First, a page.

How much can I make with a franchise? How long does it take?

These are the same basic questions everyone has as they give any thought to buying a franchise. The short and simple answer is “It depends.” I know what you are thinking, that’s a cop-out answer. But it is really the right answer and for these reasons:

  1. Almost all of franchisees are making money (that’s why they are in business)…… but how much is possible?
  2. What differentiates the really successful owners from the others?
  3. What is your “definition of success” and what will it take to accomplish it?
  4. How hard do you want to work and for how long?
  5. How well do your skills match up with the traits of other successful owners of the business that you am interested in?
  6. Do you really understand what a successful owner of the business does every day to make it work so well and are you capable/willing of doing those things?

Therefore it’s important to understand what your financial requirements are; how much do you need to make, how much do you want to make? Then we look for businesses that have a demonstrated success pattern of developing new business owners to achieve those results.

Don’t forget about the major benefit of business ownership; that is building equity. For while the business throws off the income you need to live your lifestyle, the wealth creation opportunity is the real differentiator. How much is a business worth that has a history of repeatable cash flow, strong customer base and maybe some hard assets? This is the real goal of any business.

How long does it take to make money with a franchise?

It’s also important to be able to separate your monthly living expenses from what the business can return. Yes, you need to be able to earn enough to cover your monthly living expenses but you need to be able to provide for them outside of your consideration for what you need to operate your business initially. Realize that it will take time to ramp up the business to cover not only monthly operating expenses but also your living expenses. In other words, if your financial health is such that you are worried about how quickly the business will provide a certain level of income, then you better be sure you have ample resources available to provide for those expenses.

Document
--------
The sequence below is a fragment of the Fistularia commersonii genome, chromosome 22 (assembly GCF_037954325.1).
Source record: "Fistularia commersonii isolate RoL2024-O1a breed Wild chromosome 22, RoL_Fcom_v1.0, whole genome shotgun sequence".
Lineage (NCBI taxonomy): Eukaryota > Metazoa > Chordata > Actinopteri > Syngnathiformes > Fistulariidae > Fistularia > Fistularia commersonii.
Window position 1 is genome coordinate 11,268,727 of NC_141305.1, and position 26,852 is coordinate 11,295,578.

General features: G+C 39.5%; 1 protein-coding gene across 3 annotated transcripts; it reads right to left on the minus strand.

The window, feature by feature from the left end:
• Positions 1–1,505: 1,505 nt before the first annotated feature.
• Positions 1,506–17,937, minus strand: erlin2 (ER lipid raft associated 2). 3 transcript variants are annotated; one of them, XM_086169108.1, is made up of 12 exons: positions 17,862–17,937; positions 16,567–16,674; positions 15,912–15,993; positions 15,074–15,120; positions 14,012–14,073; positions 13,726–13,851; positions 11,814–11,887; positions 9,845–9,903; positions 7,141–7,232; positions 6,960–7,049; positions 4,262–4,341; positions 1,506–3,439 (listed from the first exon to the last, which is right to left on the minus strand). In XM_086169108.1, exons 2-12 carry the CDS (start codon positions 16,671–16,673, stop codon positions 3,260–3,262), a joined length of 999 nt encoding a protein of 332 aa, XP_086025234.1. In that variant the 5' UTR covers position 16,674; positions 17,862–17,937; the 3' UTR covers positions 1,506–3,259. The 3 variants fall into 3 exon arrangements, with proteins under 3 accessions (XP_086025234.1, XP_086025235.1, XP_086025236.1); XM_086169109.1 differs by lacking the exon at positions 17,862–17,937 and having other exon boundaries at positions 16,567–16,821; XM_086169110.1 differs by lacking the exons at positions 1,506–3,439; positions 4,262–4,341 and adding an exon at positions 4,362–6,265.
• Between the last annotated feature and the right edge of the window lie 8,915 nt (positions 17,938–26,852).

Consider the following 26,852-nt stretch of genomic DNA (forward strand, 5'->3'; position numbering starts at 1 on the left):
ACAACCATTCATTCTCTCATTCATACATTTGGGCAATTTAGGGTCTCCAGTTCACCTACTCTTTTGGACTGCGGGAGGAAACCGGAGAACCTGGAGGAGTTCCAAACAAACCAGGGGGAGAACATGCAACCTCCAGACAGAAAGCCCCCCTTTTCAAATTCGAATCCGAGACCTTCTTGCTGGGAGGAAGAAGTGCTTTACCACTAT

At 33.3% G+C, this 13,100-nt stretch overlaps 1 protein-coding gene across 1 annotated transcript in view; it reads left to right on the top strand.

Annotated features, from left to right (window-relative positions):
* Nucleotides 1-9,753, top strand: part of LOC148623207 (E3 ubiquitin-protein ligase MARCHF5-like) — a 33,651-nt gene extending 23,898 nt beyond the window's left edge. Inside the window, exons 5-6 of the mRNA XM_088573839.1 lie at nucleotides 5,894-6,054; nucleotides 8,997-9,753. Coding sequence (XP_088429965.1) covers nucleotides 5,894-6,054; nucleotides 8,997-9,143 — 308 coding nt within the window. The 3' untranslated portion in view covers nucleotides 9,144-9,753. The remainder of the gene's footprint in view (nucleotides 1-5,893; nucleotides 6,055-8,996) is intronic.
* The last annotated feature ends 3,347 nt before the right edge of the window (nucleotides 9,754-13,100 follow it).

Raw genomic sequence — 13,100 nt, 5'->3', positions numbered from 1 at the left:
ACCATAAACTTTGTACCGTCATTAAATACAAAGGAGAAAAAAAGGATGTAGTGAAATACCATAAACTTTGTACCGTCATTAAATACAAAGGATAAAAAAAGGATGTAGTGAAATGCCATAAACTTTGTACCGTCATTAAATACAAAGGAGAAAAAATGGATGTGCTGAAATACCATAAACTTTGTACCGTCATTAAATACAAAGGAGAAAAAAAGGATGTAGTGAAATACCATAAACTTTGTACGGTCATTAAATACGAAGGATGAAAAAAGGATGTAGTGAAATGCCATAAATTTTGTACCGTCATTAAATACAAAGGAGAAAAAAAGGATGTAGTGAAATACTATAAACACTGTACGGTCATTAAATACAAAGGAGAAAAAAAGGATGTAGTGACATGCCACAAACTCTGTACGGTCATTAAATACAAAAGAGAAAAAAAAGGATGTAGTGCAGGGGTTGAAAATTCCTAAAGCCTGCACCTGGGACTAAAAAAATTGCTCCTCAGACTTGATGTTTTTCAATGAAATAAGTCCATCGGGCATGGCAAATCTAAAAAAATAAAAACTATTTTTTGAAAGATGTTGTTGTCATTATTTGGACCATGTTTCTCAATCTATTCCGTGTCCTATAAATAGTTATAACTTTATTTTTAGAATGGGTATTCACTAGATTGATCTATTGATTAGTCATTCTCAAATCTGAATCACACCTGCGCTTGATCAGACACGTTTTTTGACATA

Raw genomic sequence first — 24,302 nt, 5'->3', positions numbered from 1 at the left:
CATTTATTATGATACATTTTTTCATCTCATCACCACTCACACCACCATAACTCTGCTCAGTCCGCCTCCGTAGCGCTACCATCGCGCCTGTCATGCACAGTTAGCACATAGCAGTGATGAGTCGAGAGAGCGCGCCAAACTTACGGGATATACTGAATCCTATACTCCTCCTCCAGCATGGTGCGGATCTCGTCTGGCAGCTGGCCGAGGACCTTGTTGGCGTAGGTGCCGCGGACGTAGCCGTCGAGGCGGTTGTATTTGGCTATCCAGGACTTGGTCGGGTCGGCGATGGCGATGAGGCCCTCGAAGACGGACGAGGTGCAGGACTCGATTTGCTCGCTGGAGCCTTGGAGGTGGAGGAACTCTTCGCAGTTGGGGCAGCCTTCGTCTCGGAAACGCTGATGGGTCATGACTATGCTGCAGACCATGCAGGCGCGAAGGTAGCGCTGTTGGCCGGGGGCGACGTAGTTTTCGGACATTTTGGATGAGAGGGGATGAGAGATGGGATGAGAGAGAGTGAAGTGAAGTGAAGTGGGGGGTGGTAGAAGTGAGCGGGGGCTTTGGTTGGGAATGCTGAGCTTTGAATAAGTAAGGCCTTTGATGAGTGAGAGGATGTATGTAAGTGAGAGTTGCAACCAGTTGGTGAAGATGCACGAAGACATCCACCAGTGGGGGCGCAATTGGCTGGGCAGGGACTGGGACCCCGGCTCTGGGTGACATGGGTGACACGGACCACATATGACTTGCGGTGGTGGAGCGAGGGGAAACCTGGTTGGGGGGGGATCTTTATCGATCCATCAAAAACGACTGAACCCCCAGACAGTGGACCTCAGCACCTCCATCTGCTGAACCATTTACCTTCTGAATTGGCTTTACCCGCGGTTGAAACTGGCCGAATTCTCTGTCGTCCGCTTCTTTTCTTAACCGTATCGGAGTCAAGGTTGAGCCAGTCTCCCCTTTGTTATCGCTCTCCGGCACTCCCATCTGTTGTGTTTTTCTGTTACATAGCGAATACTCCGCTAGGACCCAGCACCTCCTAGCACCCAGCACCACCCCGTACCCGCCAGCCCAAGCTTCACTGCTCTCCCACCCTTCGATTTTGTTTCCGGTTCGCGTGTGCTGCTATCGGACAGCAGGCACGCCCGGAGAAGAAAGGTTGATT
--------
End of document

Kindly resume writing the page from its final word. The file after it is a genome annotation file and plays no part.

The time factor is also dependent on other things that you’ll deal with when first getting started. For example, a retail business will take longer to ramp up simply due to the time it takes to find a proper location, get it built out and staffed and ready to open. With a home based sole propitiator business, usually you’re ready to open the day you get back from training. Service businesses fall in between these 2 examples.

Additionally the nature of the business will affect the ramp up time. If you need to go out and build a network of prospects/clients and then allow for a typical “sale cycle” for the business, all this adds to the ramp up time.

Lastly, the final and most important factor in a business’s financial success is how well the traits of a successful owner match up with you and your abilities. This is the secret that we want to uncover during due diligence. When you understand this then you can readily accept the premise that it’s not about what the business does that is most important but rather you’re ability to do what it takes to make it successful.

So while the time frame varies and depends on a lot of factors, the good news is that you will learn what this time frame looks like as you go thru the due diligence process of discovery. More on that in later articles.